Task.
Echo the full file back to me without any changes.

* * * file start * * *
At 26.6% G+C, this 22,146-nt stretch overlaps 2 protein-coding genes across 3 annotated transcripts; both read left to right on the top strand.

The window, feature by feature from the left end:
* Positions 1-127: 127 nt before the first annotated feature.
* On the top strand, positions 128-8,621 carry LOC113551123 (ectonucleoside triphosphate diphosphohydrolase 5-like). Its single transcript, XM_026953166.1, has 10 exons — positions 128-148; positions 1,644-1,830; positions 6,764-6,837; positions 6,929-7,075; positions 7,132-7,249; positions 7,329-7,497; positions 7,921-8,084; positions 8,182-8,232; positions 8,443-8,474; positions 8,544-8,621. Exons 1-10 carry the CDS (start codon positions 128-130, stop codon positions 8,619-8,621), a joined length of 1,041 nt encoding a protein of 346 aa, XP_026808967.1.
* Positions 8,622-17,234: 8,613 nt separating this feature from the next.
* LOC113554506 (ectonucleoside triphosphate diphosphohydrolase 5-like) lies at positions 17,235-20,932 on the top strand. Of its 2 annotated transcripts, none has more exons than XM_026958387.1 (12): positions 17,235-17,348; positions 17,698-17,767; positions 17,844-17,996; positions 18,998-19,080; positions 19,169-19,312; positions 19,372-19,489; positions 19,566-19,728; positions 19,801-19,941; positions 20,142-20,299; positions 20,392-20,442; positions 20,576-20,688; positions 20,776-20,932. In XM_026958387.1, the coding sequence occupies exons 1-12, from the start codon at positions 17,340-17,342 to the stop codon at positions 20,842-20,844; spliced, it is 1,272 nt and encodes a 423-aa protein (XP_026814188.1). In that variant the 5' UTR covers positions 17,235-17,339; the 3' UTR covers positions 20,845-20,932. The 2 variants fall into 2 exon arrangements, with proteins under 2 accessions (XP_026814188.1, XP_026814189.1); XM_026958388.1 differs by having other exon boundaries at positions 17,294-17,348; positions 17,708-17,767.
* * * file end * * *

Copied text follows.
At 26.6% G+C, this 22,146-nt stretch overlaps 2 protein-coding genes across 3 annotated transcripts; both read left to right on the top strand.

The window, feature by feature from the left end:
* Positions 1-127: 127 nt before the first annotated feature.
* On the top strand, positions 128-8,621 carry LOC113551123 (ectonucleoside triphosphate diphosphohydrolase 5-like). Its single transcript, XM_026953166.1, has 10 exons — positions 128-148; positions 1,644-1,830; positions 6,764-6,837; positions 6,929-7,075; positions 7,132-7,249; positions 7,329-7,497; positions 7,921-8,084; positions 8,182-8,232; positions 8,443-8,474; positions 8,544-8,621. Exons 1-10 carry the CDS (start codon positions 128-130, stop codon positions 8,619-8,621), a joined length of 1,041 nt encoding a protein of 346 aa, XP_026808967.1.
* Positions 8,622-17,234: 8,613 nt separating this feature from the next.
* LOC113554506 (ectonucleoside triphosphate diphosphohydrolase 5-like) lies at positions 17,235-20,932 on the top strand. Of its 2 annotated transcripts, none has more exons than XM_026958387.1 (12): positions 17,235-17,348; positions 17,698-17,767; positions 17,844-17,996; positions 18,998-19,080; positions 19,169-19,312; positions 19,372-19,489; positions 19,566-19,728; positions 19,801-19,941; positions 20,142-20,299; positions 20,392-20,442; positions 20,576-20,688; positions 20,776-20,932. In XM_026958387.1, the coding sequence occupies exons 1-12, from the start codon at positions 17,340-17,342 to the stop codon at positions 20,842-20,844; spliced, it is 1,272 nt and encodes a 423-aa protein (XP_026814188.1). In that variant the 5' UTR covers positions 17,235-17,339; the 3' UTR covers positions 20,845-20,932. The 2 variants fall into 2 exon arrangements, with proteins under 2 accessions (XP_026814188.1, XP_026814189.1); XM_026958388.1 differs by having other exon boundaries at positions 17,294-17,348; positions 17,708-17,767.